2015 A Great Year For Art In BostonPlay
2015 was a great year to be an art admirer in Boston. Pulitzer Prize-winning art critic Sebastian Smee joins us to talk about the highlights. Here are some of Sebastian Smee's favorites, and a few extra Radio Boston favorites:
- Public art installations like Janet Echelman's string sculpture and JR's very visible graffiti mural.
- The stumbling, whimsical 'Strandbeests' at the Peabody Essex Museum.
- Normal Rockwell Museum's exhibit on the cartoon artist Roz Chast.
- The Museum of Fine Arts had two notable visiting exhibits--one on Katsushika Hokusai and the other on the Dutch masters.
- The Institute of Contemporary Art pulled out all the stops with an exhibit on Black Mountain College artists.
- Harvard Art Museums compiled a retrospective of Corita Kent's work.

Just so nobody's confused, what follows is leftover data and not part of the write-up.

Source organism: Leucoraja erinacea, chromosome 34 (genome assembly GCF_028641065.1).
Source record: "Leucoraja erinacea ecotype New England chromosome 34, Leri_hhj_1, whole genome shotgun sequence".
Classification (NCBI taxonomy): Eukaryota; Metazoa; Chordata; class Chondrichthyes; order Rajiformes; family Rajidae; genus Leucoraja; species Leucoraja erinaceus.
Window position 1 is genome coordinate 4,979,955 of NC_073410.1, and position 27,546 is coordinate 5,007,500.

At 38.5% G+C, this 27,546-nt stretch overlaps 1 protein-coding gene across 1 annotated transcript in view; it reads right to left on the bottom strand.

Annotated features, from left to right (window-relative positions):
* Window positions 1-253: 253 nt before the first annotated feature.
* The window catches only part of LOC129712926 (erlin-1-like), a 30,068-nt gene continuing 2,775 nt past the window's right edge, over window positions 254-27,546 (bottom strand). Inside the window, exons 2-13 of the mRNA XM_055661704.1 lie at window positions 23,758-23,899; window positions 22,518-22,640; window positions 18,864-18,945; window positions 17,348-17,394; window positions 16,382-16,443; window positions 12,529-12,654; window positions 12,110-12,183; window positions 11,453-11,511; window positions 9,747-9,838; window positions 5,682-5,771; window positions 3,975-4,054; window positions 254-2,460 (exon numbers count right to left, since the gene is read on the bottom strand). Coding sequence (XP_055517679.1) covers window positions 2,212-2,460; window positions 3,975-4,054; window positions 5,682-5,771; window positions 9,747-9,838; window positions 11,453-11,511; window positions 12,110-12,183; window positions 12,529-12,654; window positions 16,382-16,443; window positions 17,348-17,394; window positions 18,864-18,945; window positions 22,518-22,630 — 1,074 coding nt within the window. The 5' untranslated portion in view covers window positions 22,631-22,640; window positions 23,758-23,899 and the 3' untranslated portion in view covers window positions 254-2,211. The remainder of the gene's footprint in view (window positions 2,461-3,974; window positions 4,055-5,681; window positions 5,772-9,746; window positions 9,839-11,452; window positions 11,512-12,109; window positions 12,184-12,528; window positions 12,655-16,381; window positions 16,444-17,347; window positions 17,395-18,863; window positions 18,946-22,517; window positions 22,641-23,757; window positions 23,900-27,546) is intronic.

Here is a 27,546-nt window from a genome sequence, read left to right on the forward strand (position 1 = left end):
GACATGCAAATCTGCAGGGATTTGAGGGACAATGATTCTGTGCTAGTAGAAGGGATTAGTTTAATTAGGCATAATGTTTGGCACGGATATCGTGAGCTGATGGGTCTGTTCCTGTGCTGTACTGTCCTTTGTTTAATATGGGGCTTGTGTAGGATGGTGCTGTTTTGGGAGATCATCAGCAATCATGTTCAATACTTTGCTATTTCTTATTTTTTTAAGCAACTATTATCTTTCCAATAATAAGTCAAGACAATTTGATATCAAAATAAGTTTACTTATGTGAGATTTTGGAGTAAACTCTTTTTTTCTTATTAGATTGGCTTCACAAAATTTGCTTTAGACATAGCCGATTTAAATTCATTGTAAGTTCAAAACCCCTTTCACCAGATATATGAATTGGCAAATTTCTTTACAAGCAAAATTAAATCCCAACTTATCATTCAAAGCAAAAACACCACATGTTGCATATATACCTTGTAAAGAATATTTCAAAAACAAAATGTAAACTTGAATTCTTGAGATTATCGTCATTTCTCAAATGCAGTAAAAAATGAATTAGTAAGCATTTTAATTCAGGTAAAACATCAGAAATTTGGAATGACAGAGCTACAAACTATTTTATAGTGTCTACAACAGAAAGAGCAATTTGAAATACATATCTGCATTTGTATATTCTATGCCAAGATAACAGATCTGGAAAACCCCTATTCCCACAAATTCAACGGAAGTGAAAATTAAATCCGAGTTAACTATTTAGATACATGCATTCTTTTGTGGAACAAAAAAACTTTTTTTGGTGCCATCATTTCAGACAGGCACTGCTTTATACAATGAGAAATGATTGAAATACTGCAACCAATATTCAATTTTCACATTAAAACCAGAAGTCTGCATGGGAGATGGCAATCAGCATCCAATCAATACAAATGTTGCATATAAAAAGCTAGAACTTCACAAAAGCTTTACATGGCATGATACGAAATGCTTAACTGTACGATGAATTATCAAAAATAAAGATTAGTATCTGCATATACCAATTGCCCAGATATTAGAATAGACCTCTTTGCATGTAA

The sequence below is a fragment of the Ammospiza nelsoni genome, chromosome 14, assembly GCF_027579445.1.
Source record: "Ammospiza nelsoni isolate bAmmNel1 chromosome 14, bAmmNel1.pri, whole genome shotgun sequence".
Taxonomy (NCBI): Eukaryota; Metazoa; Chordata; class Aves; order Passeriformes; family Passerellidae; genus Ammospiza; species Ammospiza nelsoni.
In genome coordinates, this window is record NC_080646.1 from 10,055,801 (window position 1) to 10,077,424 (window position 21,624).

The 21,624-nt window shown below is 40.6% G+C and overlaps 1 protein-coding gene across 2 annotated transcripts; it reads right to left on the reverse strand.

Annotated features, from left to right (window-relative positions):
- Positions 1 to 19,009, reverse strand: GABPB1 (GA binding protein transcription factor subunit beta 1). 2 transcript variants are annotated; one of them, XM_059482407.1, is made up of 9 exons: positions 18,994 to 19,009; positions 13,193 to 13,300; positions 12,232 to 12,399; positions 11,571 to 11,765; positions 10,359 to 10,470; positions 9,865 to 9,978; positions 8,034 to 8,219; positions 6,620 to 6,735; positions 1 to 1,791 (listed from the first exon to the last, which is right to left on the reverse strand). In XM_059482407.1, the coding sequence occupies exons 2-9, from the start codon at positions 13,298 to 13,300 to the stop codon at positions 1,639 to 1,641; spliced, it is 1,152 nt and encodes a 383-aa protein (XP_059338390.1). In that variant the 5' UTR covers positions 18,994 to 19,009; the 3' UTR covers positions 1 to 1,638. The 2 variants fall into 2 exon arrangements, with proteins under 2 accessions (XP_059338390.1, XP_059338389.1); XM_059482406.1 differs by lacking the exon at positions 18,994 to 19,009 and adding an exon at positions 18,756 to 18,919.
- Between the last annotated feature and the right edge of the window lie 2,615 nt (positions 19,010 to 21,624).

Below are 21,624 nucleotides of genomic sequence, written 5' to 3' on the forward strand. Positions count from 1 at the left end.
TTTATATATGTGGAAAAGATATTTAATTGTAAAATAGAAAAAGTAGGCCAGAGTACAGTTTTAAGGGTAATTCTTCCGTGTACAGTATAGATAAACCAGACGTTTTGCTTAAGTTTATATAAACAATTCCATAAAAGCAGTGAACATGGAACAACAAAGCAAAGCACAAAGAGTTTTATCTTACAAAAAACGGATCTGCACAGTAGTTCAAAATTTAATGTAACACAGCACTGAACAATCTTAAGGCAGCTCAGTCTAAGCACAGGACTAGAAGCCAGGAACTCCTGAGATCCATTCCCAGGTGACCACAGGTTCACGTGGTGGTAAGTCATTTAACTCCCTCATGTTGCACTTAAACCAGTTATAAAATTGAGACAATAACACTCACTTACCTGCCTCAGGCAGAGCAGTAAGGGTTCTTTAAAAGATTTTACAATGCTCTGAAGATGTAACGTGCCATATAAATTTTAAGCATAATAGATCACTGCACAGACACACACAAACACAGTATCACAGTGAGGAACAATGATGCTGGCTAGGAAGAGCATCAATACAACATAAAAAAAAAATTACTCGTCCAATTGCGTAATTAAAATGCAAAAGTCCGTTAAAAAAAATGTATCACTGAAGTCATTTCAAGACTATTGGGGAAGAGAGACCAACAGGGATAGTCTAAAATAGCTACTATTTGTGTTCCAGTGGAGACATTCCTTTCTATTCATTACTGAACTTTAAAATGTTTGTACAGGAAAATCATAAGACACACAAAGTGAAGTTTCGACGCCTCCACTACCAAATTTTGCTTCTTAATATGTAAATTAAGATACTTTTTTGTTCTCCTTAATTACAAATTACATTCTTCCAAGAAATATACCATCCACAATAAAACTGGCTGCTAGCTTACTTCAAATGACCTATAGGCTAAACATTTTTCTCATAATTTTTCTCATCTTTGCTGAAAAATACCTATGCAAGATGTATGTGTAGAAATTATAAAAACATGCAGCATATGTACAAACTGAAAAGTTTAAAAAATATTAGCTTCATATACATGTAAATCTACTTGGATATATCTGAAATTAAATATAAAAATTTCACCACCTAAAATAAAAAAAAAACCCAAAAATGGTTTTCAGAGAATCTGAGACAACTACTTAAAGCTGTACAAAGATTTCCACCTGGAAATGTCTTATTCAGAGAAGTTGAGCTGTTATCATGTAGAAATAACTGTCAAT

- The Isabella Stewart Gardner Museum took us back to the 15th century with a look at Carlo Crivelli.
Sebastian Smee, Pulitzer Prize-winning art critic for The Boston Globe. He tweets @SebastianSmee.
More In This Series
Radio Boston: Reflecting On 2015: The Year In Health And Medicine
- "Continuing our series on 2015 in review, we discuss the latest in health and medicine with Dr. Neel Shah."
Radio Boston: Reflecting On 2015: The Year In Race Relations
- “We talk about the year in race relations with Peniel Joseph.”
Radio Boston: The Year In Sports With Investigative Sports Reporter Shira Springer
- “We look back at the year in sports with Shira Springer, and preview what 2016 holds in store.”
Radio Boston: Mini Exodus For Boston’s Museum Directors
- "So what do these resignations mean for Boston’s arts community, and what have these directors taught us about what it takes to lead a major arts institution in the 21st century?"
Radio Boston: Are Museums Keeping Artwork Alive?
- "New England is a special habitat for museums, writes Sebastian Smee, art critic for The Boston Globe. Many of Boston’s museums boast interactive exhibits and heavily-curated shows... Sebastian Smee asks whether museums are going too far — overwhelming the viewer with information and burying the original context of the art itself."
This segment aired on December 23, 2015.